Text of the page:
•  2854
    Christopher Stead
    Studia Patristica 53 (1): 17-30. 2013.
    Professor Christopher Stead was Ely Professor of Divinity from 1971 until his retirement in 1980 and one of the great contributors to the Oxford Patristic Conferences for many years. In this paper I reflect on his work in Patristics, and I attempt to understand how his interests diverged from the other major contributors in the same period, and how they were formed by his philosophical milieu and the spirit of the age. As a case study to illustrate and diagnose his approach, I shall focus on a d…Read more
  •  10
    L'A. étudie l'oeuvre d'Hippolyte de Rome qui présente, moins qu'un véritable intérêt philosophique, l'avantage d'une certaine connaissance de l'histoire de la philosophie, sur laquelle il fonde sa défense de la doctrine chrétienne. Le débat s'articule autour de l'originalité de l'interprétation de la philosophie grecque, des Présocratiques en particulier, par Hippolyte. Il s'agit, par comparaison avec Plotin, de délimiter les sources philosophiques de son oeuvre empreinte d'un moyen platonisme t…Read more
  •  65
    Perceiving white and sweet (again) : Aristotle, De Anima 3.7, 431a20-b1
    Classical Quarterly 48 (2): 433-446. 1998.
    In chapter 7 of the third book of De anima Aristotle is concerned with the activity of the intellect, which, here as elsewhere in the work, he explores by developing parallels with his account of sense-perception. In this chapter his principal interest appears to be the notion of judgement, and in particular intellectual judgements about the value of some item on a scale of good and bad. In this paper I shall argue, firstly that there is in fact a coherent structure and focus to this chapter, wh…Read more
  •  45
    Indices Chrysostomici, II: De Sacerdotio (review)
    The Classical Review 40 (2): 482-483. 1990.
  •  24
    On Calling the Gods by the Right Names
    Rhizomata 1 (2): 168-193. 2013.
    Do you need to know the name of the god you're praying to? If you get the name wrong what happens to the prayer? What if the god has more than one name? Who gets to decide whether the name works (you or the god or neither)? What are names anyway? Are the names of the gods any different in how they work from any other names? Is there a way of fixing the reference without using the name so as to avoid the problems of optional names? There is a type of formula used in prayer in ancient Greece whic…Read more
  •  324
    Eros Unveiled: Plato and the God of Love
    Oxford University Press. 1994.
    This unique book challenges the traditional distinction between eros, the love found in Greek thought, and agape, the love characteristic of Christianity. Focusing on a number of classic texts, including Plato's Symposium and Lysis, Aristotle's Ethics and Metaphysics,, and famous passages in Gregory of Nyssa, Origen, Dionysius the Areopagite, Plotinus, Augustine, and Thomas Aquinas, the author shows that Plato's account of eros is not founded on self-interest. In this way, she restores the place…Read more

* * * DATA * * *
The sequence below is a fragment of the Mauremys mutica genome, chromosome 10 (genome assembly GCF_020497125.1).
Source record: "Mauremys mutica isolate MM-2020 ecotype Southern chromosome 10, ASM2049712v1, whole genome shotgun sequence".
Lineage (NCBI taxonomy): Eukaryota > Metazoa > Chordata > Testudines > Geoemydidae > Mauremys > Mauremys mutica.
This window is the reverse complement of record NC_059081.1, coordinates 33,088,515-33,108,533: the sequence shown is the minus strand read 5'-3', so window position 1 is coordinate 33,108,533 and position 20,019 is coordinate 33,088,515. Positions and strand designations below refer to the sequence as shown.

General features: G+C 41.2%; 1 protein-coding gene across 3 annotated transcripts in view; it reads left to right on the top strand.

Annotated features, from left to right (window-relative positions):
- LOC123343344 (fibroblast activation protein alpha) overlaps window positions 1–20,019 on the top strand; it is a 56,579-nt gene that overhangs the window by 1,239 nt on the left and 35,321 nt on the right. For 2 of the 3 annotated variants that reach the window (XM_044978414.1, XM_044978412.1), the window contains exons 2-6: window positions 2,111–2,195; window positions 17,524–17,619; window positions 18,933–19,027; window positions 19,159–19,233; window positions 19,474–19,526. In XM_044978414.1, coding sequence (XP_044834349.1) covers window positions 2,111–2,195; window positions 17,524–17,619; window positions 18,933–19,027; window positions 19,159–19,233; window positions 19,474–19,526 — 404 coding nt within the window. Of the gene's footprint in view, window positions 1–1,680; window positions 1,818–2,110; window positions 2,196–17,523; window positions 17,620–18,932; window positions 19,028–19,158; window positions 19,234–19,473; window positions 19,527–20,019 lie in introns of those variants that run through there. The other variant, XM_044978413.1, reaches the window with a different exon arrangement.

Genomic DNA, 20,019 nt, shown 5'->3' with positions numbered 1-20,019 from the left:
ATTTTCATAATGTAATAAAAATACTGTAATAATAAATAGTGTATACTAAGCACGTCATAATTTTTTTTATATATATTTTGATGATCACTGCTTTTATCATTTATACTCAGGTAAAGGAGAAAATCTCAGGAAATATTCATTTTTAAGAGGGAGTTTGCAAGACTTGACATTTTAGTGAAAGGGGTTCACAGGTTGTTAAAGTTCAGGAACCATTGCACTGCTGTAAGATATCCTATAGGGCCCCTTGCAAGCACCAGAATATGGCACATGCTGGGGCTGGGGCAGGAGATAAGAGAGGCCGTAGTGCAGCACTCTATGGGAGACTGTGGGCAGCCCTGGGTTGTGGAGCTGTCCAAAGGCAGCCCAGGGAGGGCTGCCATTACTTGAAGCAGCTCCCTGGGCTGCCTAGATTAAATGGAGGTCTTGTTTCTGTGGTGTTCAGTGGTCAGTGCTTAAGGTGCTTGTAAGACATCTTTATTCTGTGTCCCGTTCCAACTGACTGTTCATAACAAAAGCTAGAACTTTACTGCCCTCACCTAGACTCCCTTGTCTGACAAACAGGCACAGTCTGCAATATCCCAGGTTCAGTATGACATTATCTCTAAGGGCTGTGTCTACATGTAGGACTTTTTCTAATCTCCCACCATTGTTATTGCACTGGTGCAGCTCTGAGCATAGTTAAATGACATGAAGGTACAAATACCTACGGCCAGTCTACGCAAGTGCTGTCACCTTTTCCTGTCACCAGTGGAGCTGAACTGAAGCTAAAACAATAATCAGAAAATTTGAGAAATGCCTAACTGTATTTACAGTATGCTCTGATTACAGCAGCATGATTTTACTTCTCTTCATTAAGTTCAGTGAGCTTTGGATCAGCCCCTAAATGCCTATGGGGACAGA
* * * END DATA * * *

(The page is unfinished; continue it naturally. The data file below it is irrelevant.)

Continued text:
•  1
    On Aristotle's "Physics 1.1-3"
    with John Philoponus
    Cornell University Press. 2006.
  •  6
    Aristotle on the Fantastic Abilities of Animals in De Anima 3. 3'
    Oxford Studies in Ancient Philosophy 19 253-85. 2000.
    A discussion of De anima 3.3 designed to show that phantasia serves to prevent a dualism of different objects for perception and thought, and ensures that attention is directed to real objects in the world, for both animals and humans. when they perceive and when they think about things in their absence. There is a continuity between animal and human behaviour, based on the common use of perceptual attention as the basis of mental attention. The objects of thought are not any more propositional …Read more
  •  45
    Selves and Other Selves in Aristotle’s Eudemian Ethics vii 12
    Ancient Philosophy 29 (2): 349-371. 2009.
    Osborne argues against the idea that Aristotle thinks that friends are useful for assisting us towards self-knowledge, and defends instead the idea that friends provide an extension of the self which enables one to obtain a richer view of the shared world that we view together. She then examines similar questions about why the good person would gain from encountering fictional characters in literature, and what kinds of literature would be beneficial to the good life.
  •  2
    Relativism in Plato's Protagoras
    In Verity Harte & Melissa Lane (eds.), Politeia in Greek and Roman Philosophy, Cambridge University Press. pp. 191-211. 2013.
    The character Protagoras in Plato's Protagoras holds similar views to the one in the Theaetetus, and faces similar problems. The dialogue considers issues in epistemology and moral epistemology, as a central theme. The Protagorean position is immune from Socrates' attacks, and Socrates needs Protagorean methods to make any impact.
  •  35
    This is a review of the book by Kirk, Raven and Schofield.
  •  3
    Three Studies On Anaximander (review)
    The Classical Review 54 (2): 288-289. 2004.